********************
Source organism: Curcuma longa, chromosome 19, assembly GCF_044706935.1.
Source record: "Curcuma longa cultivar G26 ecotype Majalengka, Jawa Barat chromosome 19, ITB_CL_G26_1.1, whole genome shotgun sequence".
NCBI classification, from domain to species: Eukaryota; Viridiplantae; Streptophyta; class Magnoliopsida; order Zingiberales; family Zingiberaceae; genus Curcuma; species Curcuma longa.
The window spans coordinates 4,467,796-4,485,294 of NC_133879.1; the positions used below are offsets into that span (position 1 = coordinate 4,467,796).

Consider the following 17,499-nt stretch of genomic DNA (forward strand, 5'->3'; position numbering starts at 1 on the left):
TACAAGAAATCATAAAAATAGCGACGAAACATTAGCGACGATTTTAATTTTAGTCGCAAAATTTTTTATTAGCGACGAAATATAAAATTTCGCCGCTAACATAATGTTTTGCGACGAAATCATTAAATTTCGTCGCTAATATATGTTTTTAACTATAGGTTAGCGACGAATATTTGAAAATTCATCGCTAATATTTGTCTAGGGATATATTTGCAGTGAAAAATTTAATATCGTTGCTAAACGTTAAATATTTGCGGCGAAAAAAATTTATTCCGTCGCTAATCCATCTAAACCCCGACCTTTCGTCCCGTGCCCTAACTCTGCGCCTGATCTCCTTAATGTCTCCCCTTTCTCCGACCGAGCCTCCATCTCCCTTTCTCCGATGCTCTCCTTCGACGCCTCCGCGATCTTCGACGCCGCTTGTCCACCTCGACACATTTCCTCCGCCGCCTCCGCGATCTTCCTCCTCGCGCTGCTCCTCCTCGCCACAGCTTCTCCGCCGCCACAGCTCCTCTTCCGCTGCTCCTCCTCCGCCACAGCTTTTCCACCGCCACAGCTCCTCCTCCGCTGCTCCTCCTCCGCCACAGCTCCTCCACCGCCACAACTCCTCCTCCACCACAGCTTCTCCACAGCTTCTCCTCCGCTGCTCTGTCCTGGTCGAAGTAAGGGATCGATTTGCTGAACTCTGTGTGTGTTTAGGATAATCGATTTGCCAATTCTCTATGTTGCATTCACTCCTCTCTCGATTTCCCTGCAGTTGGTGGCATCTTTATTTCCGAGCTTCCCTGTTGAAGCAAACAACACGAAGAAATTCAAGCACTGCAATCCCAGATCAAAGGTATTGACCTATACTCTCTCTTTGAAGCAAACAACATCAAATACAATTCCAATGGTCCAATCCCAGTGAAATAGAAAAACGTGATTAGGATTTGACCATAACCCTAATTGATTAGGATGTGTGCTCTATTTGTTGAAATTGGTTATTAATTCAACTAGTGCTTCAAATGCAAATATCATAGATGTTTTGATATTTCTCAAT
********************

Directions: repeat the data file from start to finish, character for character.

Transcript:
Source organism: Curcuma longa, chromosome 19, assembly GCF_044706935.1.
Source record: "Curcuma longa cultivar G26 ecotype Majalengka, Jawa Barat chromosome 19, ITB_CL_G26_1.1, whole genome shotgun sequence".
NCBI classification, from domain to species: Eukaryota; Viridiplantae; Streptophyta; class Magnoliopsida; order Zingiberales; family Zingiberaceae; genus Curcuma; species Curcuma longa.
The window spans coordinates 4,467,796-4,485,294 of NC_133879.1; the positions used below are offsets into that span (position 1 = coordinate 4,467,796).

Consider the following 17,499-nt stretch of genomic DNA (forward strand, 5'->3'; position numbering starts at 1 on the left):
TACAAGAAATCATAAAAATAGCGACGAAACATTAGCGACGATTTTAATTTTAGTCGCAAAATTTTTTATTAGCGACGAAATATAAAATTTCGCCGCTAACATAATGTTTTGCGACGAAATCATTAAATTTCGTCGCTAATATATGTTTTTAACTATAGGTTAGCGACGAATATTTGAAAATTCATCGCTAATATTTGTCTAGGGATATATTTGCAGTGAAAAATTTAATATCGTTGCTAAACGTTAAATATTTGCGGCGAAAAAAATTTATTCCGTCGCTAATCCATCTAAACCCCGACCTTTCGTCCCGTGCCCTAACTCTGCGCCTGATCTCCTTAATGTCTCCCCTTTCTCCGACCGAGCCTCCATCTCCCTTTCTCCGATGCTCTCCTTCGACGCCTCCGCGATCTTCGACGCCGCTTGTCCACCTCGACACATTTCCTCCGCCGCCTCCGCGATCTTCCTCCTCGCGCTGCTCCTCCTCGCCACAGCTTCTCCGCCGCCACAGCTCCTCTTCCGCTGCTCCTCCTCCGCCACAGCTTTTCCACCGCCACAGCTCCTCCTCCGCTGCTCCTCCTCCGCCACAGCTCCTCCACCGCCACAACTCCTCCTCCACCACAGCTTCTCCACAGCTTCTCCTCCGCTGCTCTGTCCTGGTCGAAGTAAGGGATCGATTTGCTGAACTCTGTGTGTGTTTAGGATAATCGATTTGCCAATTCTCTATGTTGCATTCACTCCTCTCTCGATTTCCCTGCAGTTGGTGGCATCTTTATTTCCGAGCTTCCCTGTTGAAGCAAACAACACGAAGAAATTCAAGCACTGCAATCCCAGATCAAAGGTATTGACCTATACTCTCTCTTTGAAGCAAACAACATCAAATACAATTCCAATGGTCCAATCCCAGTGAAATAGAAAAACGTGATTAGGATTTGACCATAACCCTAATTGATTAGGATGTGTGCTCTATTTGTTGAAATTGGTTATTAATTCAACTAGTGCTTCAAATGCAAATATCATAGATGTTTTGATATTTCTCAAT